Facebook Twitter



Reps. Karen Shepherd and Bill Orton, D-Utah, say they have been told a major grant is on the way to help Hill Air Force Base workers who lost their jobs to downsizing.

Meanwhile, the office of Rep. Jim Hansen, R-Utah - whose district contains Hill - charges that the Clinton administration is pulling election-year shenanigans to allow the two Democrats to break the news.Orton and Shepherd in a joint press release said grants totaling $804,211 should be formally announced by the administration Friday.

More than 300 employees lost their jobs Friday in a reduction-in-force announced last January. About 50 of them, through a Department of Defense program, already have new jobs.

The losses aren't as great as the base expected nine months ago. Officials predicted then that as many as 1,100 would be affected. Early retirements, incentives and job shifting reduced the number. Still, local labor officials predict workers won't easily find jobs that pay as well without training or education.

The grant touted by the representatives would help about 160 with career counseling, job placement, training and relocation assistance. Some funds would also help with such things as transportation assistance, child day care, medical costs and job-related tools and clothes.

"These funds are urgently needed to help Hill workers make the transition into new careers," Shepherd said. "We hope this is the last time we'll have to work for such funds and that the future for the rest of the employees is secure."

Orton said, "With the recent reductions at Hill, these funds are welcomed, and we only wish that more people could be helped."

Meanwhile, Hansen's office was upset. Legislative Director Steve Petersen said administrations normally notify all of a state's congressional districts about such grants at the same time - but didn't in this case.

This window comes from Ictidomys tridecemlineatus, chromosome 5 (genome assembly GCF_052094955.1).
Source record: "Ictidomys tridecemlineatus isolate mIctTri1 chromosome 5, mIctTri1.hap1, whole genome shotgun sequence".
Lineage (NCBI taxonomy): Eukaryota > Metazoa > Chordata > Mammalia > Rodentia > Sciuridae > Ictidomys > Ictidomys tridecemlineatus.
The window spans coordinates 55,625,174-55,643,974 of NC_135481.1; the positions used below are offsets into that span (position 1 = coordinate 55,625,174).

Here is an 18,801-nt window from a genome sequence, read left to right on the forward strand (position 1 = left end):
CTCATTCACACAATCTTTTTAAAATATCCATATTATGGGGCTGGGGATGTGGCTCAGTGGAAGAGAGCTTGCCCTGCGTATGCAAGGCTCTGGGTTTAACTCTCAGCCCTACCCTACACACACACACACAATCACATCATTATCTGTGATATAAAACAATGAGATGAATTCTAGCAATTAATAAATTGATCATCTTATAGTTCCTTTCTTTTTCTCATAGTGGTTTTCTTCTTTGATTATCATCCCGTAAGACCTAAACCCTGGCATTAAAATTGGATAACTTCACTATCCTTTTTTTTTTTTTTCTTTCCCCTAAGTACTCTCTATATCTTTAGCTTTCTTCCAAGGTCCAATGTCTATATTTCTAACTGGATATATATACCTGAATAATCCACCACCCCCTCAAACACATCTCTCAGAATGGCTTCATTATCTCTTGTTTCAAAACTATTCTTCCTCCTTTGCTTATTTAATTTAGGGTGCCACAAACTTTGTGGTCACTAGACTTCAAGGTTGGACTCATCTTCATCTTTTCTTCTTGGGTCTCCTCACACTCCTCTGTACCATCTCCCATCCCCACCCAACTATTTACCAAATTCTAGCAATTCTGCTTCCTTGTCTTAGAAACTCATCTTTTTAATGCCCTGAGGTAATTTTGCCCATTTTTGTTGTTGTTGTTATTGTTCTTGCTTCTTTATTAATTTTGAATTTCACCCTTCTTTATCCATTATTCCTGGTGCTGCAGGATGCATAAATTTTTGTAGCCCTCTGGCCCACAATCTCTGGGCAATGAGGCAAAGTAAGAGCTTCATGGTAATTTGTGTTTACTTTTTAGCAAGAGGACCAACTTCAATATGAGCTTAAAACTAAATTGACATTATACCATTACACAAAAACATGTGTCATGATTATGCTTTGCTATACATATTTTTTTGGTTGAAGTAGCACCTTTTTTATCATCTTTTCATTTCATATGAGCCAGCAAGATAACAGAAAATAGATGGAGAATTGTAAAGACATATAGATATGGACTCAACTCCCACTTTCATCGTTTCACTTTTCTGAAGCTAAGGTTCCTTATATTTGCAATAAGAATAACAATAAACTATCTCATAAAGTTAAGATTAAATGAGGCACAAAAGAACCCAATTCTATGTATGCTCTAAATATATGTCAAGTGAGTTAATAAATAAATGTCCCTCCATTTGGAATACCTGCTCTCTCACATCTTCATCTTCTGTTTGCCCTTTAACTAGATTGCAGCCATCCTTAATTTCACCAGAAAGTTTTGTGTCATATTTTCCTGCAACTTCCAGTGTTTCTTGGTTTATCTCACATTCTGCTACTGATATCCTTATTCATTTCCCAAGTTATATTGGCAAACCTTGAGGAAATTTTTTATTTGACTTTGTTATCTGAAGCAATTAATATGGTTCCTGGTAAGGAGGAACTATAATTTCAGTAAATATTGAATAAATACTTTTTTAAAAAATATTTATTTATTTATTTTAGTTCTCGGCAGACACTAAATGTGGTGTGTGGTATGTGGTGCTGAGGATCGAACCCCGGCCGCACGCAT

"They can trample themselves running up to the mike to take credit for this if they want, but it's something that would have happened anyway," Petersen said.

He added, "It's great news, and we were aware that the state had applied for such a grant. . . . Some of these agencies almost act like deity in passing out bucks, but it is Congress that appropriates the money."

Hill spokeswoman Barbara Fisher said officials from the state Job Training office have been meeting with workers for several weeks, hoping to get the grant. The state would determine exactly how the money is spent, not the base, she said.

A couple of other similar incidents have irritated Hansen's staff in recent weeks. For example, U.S. Transportation Secretary Federico Pena traveled to Utah to announce a grant for the Salt Lake International Airport, which is in Hansen's district. Shepherd was invited to the ceremony but not Hansen.

Earlier this week, Shepherd also beat Hansen to the punch by a few hours in issuing a press release about additional grants to the airport - but both offices were notified about it at the same time in that instance.